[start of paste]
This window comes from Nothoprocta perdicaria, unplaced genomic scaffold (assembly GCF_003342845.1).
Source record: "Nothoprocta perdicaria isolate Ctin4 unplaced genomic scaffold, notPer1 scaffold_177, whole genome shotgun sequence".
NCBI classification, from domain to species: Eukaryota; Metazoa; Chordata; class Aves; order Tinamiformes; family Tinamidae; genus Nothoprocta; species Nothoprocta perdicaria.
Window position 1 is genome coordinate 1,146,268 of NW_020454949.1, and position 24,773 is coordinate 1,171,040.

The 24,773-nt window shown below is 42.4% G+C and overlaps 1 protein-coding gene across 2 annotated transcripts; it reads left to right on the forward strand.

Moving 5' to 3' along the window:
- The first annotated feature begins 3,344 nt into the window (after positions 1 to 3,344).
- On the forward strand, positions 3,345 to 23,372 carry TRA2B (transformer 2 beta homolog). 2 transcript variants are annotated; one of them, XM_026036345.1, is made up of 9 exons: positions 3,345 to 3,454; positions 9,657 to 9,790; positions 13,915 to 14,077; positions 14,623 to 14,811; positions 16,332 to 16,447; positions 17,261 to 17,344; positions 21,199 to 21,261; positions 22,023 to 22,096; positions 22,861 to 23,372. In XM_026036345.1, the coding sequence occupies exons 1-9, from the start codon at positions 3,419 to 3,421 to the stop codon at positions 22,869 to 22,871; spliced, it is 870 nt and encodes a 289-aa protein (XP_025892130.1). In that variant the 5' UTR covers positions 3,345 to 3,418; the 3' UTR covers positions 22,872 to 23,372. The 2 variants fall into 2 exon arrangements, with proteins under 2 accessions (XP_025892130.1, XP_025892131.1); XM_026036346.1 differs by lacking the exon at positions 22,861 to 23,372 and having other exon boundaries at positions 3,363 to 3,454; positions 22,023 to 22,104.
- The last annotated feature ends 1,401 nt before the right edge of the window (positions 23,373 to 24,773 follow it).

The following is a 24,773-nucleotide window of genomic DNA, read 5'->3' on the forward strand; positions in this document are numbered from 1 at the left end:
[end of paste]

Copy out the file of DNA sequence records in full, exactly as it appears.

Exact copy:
This window comes from Nothoprocta perdicaria, unplaced genomic scaffold (assembly GCF_003342845.1).
Source record: "Nothoprocta perdicaria isolate Ctin4 unplaced genomic scaffold, notPer1 scaffold_177, whole genome shotgun sequence".
NCBI classification, from domain to species: Eukaryota; Metazoa; Chordata; class Aves; order Tinamiformes; family Tinamidae; genus Nothoprocta; species Nothoprocta perdicaria.
Window position 1 is genome coordinate 1,146,268 of NW_020454949.1, and position 24,773 is coordinate 1,171,040.

The 24,773-nt window shown below is 42.4% G+C and overlaps 1 protein-coding gene across 2 annotated transcripts; it reads left to right on the forward strand.

Moving 5' to 3' along the window:
- The first annotated feature begins 3,344 nt into the window (after positions 1 to 3,344).
- On the forward strand, positions 3,345 to 23,372 carry TRA2B (transformer 2 beta homolog). 2 transcript variants are annotated; one of them, XM_026036345.1, is made up of 9 exons: positions 3,345 to 3,454; positions 9,657 to 9,790; positions 13,915 to 14,077; positions 14,623 to 14,811; positions 16,332 to 16,447; positions 17,261 to 17,344; positions 21,199 to 21,261; positions 22,023 to 22,096; positions 22,861 to 23,372. In XM_026036345.1, the coding sequence occupies exons 1-9, from the start codon at positions 3,419 to 3,421 to the stop codon at positions 22,869 to 22,871; spliced, it is 870 nt and encodes a 289-aa protein (XP_025892130.1). In that variant the 5' UTR covers positions 3,345 to 3,418; the 3' UTR covers positions 22,872 to 23,372. The 2 variants fall into 2 exon arrangements, with proteins under 2 accessions (XP_025892130.1, XP_025892131.1); XM_026036346.1 differs by lacking the exon at positions 22,861 to 23,372 and having other exon boundaries at positions 3,363 to 3,454; positions 22,023 to 22,104.
- The last annotated feature ends 1,401 nt before the right edge of the window (positions 23,373 to 24,773 follow it).

The following is a 24,773-nucleotide window of genomic DNA, read 5'->3' on the forward strand; positions in this document are numbered from 1 at the left end: